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Reconstructing China: Japanese technicians and industrialization in the early years of the People's Republic of China*

  • AMY KING (a1)
Abstract
Abstract

The Chinese Communist Party was confronted with the pressing challenge of ‘reconstructing’ China's industrial economy when it came to power in 1949. Drawing on recently declassified Chinese Foreign Ministry archives, this article argues that the Party met this challenge by drawing on the expertise of Japanese technicians left behind in Northeast China at the end of the Second World War. Between 1949 and 1953, when they were eventually repatriated, thousands of Japanese technicians were used by the Chinese Communist Party to develop new technology and industrial techniques, train less skilled Chinese workers, and rebuild factories, mines, railways, and other industrial sites in the Northeast. These first four years of the People's Republic of China represent an important moment of both continuity and change in China's history. Like the Chinese Nationalist government before them, the Chinese Communist Party continued to draw on the technological and industrial legacy of the Japanese empire in Asia to rebuild China's war-torn economy. But this four-year period was also a moment of profound change. As the Cold War erupted in Asia, the Chinese Communist Party began a long-term reconceptualization of how national power was intimately connected to technology and industrial capability, and viewed Japanese technicians as a vital element in the transformation of China into a modern and powerful nation.

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I am grateful to Mariko Yamamoto for superb research assistance, and to Rana Mitter, Henrietta Harrison, Evelyn Goh, participants in the University of Leeds’ Sino-Japanese Relations Research Network, participants in the Bristol University ‘China in Transition (1945–1955)’ workshop, and the anonymous reviewers for their helpful comments and suggestions. The ‘China in Transition (1945–1955)’ workshop where this article was presented was funded by the Leverhulme Trust's China's War with Japan programme at Oxford University and the British Inter-University China Centre.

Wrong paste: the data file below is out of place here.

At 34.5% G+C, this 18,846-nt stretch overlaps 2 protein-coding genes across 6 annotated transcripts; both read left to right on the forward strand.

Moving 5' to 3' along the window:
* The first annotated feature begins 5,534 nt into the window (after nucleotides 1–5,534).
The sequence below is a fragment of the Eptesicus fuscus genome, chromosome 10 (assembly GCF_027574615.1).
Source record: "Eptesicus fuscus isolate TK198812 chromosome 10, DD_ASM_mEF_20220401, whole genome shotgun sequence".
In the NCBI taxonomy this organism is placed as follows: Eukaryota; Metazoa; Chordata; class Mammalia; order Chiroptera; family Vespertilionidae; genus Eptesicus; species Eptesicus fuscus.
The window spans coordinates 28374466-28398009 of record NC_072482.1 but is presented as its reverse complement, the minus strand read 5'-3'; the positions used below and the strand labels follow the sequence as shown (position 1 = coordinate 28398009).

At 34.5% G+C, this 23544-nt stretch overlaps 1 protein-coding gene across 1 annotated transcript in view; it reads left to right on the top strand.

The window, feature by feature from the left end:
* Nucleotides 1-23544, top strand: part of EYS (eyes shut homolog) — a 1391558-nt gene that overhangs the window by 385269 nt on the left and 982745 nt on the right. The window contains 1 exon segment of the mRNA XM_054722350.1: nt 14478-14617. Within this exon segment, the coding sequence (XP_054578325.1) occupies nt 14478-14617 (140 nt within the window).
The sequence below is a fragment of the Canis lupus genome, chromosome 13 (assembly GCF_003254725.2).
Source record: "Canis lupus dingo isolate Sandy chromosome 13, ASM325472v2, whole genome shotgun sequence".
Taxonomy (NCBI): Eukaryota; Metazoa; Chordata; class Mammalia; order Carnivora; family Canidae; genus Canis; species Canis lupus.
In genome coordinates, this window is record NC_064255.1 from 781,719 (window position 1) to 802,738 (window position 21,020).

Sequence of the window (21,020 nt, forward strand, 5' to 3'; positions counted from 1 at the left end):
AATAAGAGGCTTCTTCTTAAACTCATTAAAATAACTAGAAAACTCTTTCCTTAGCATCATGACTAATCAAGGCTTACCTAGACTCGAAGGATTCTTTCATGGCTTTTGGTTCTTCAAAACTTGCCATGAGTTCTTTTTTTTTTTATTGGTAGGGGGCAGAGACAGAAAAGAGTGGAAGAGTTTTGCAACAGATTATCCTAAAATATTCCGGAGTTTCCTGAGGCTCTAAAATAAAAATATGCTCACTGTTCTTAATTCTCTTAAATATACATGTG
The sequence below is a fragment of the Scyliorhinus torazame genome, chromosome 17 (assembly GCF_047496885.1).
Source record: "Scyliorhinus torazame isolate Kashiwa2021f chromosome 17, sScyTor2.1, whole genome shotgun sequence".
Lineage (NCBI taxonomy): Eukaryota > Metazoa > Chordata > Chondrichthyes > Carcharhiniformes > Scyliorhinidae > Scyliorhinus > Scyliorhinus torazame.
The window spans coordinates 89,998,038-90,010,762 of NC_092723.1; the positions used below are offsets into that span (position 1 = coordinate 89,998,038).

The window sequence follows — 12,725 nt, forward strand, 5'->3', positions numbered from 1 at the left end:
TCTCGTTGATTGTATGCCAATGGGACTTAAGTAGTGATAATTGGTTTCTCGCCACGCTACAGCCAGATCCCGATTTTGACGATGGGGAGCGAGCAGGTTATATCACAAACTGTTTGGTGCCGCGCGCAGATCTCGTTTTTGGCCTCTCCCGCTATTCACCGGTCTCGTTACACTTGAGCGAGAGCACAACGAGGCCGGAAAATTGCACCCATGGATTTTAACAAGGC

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References
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R. Ward (2011). Delaying repatriation: Japanese technicians in early post-war China, Japan Forum, 23:4, p. 473

H.P. Bix (1972). Japanese imperialism and the Manchurian economy, 1900–31, The China Quarterly, 51, pp. 435440

A.S. Moore (2013). Constructing East Asia: Technology, Ideology, and Empire in Japan's Wartime Era, 1931–1945, Stanford University Press, Stanford, California

A. Barshay (2013). The Gods Left First: The Captivity and Repatriation of Japanese POWs in Northeast Asia, 1945–56, University of California Press, California

M.A. Tamanoi (2000). Knowledge, power, and racial classification: the ‘Japanese’ in ‘Manchuria’, Journal of Asian Studies, 59:2, pp. 252259

B. Gao (1997). Economic Ideology and Japanese Industrial Policy: Developmentalism from 1931 to 1965, Cambridge University Press, Cambridge

E.F. Vogel (2005). Chen Yun: his life, Journal of Contemporary China, 14:45, pp. 748750

T.M. Cheung (2009). Fortifying China: The Struggle to Build a Modern Defense Economy, Cornell University Press, Ithaca

A.B. Kennedy (2013). China's search for renewable energy: pragmatic techno-nationalism, Asian Survey, 53:5, pp. 913919

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Modern Asian Studies
  • ISSN: 0026-749X
  • EISSN: 1469-8099
  • URL: /core/journals/modern-asian-studies
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